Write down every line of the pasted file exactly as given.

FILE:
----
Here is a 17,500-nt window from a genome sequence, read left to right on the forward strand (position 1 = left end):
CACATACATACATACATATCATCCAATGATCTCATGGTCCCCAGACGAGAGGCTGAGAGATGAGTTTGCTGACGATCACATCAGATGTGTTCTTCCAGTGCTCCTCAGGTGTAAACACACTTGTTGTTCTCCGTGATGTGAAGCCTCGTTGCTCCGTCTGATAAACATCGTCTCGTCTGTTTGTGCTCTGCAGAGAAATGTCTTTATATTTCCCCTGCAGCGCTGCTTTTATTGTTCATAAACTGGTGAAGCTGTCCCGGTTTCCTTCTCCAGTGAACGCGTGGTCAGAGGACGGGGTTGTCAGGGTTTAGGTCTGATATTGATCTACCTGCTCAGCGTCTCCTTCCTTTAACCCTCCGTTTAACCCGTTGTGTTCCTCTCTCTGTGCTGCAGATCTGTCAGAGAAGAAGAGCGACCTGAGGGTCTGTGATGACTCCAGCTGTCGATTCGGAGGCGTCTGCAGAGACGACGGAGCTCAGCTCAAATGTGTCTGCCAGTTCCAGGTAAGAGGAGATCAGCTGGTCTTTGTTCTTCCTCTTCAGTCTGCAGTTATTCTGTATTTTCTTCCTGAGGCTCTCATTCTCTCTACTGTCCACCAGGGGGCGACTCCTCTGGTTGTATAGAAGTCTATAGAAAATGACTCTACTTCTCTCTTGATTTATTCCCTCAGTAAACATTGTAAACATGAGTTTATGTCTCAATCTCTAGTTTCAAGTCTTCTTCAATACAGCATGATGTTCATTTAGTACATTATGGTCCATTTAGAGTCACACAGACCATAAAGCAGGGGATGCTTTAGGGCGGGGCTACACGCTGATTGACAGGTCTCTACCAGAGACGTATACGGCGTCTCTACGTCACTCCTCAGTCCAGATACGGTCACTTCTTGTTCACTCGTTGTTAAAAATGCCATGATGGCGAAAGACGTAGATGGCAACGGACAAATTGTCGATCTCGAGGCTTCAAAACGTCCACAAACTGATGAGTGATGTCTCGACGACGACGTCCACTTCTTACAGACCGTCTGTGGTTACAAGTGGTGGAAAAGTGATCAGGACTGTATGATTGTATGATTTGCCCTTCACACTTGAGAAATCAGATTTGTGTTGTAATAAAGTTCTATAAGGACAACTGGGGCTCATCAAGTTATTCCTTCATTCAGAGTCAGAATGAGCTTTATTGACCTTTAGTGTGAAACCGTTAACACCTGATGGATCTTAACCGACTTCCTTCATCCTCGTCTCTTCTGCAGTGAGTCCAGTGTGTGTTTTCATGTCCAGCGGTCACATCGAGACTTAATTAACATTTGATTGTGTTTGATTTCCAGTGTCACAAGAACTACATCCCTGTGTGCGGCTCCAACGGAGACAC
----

Here is a 17,500-nt window from a genome sequence, read left to right on the forward strand (position 1 = left end):
CACATACATACATACATATCATCCAATGATCTCATGGTCCCCAGACGAGAGGCTGAGAGATGAGTTTGCTGACGATCACATCAGATGTGTTCTTCCAGTGCTCCTCAGGTGTAAACACACTTGTTGTTCTCCGTGATGTGAAGCCTCGTTGCTCCGTCTGATAAACATCGTCTCGTCTGTTTGTGCTCTGCAGAGAAATGTCTTTATATTTCCCCTGCAGCGCTGCTTTTATTGTTCATAAACTGGTGAAGCTGTCCCGGTTTCCTTCTCCAGTGAACGCGTGGTCAGAGGACGGGGTTGTCAGGGTTTAGGTCTGATATTGATCTACCTGCTCAGCGTCTCCTTCCTTTAACCCTCCGTTTAACCCGTTGTGTTCCTCTCTCTGTGCTGCAGATCTGTCAGAGAAGAAGAGCGACCTGAGGGTCTGTGATGACTCCAGCTGTCGATTCGGAGGCGTCTGCAGAGACGACGGAGCTCAGCTCAAATGTGTCTGCCAGTTCCAGGTAAGAGGAGATCAGCTGGTCTTTGTTCTTCCTCTTCAGTCTGCAGTTATTCTGTATTTTCTTCCTGAGGCTCTCATTCTCTCTACTGTCCACCAGGGGGCGACTCCTCTGGTTGTATAGAAGTCTATAGAAAATGACTCTACTTCTCTCTTGATTTATTCCCTCAGTAAACATTGTAAACATGAGTTTATGTCTCAATCTCTAGTTTCAAGTCTTCTTCAATACAGCATGATGTTCATTTAGTACATTATGGTCCATTTAGAGTCACACAGACCATAAAGCAGGGGATGCTTTAGGGCGGGGCTACACGCTGATTGACAGGTCTCTACCAGAGACGTATACGGCGTCTCTACGTCACTCCTCAGTCCAGATACGGTCACTTCTTGTTCACTCGTTGTTAAAAATGCCATGATGGCGAAAGACGTAGATGGCAACGGACAAATTGTCGATCTCGAGGCTTCAAAACGTCCACAAACTGATGAGTGATGTCTCGACGACGACGTCCACTTCTTACAGACCGTCTGTGGTTACAAGTGGTGGAAAAGTGATCAGGACTGTATGATTGTATGATTTGCCCTTCACACTTGAGAAATCAGATTTGTGTTGTAATAAAGTTCTATAAGGACAACTGGGGCTCATCAAGTTATTCCTTCATTCAGAGTCAGAATGAGCTTTATTGACCTTTAGTGTGAAACCGTTAACACCTGATGGATCTTAACCGACTTCCTTCATCCTCGTCTCTTCTGCAGTGAGTCCAGTGTGTGTTTTCATGTCCAGCGGTCACATCGAGACTTAATTAACATTTGATTGTGTTTGATTTCCAGTGTCACAAGAACTACATCCCTGTGTGCGGCTCCAACGGAGACAC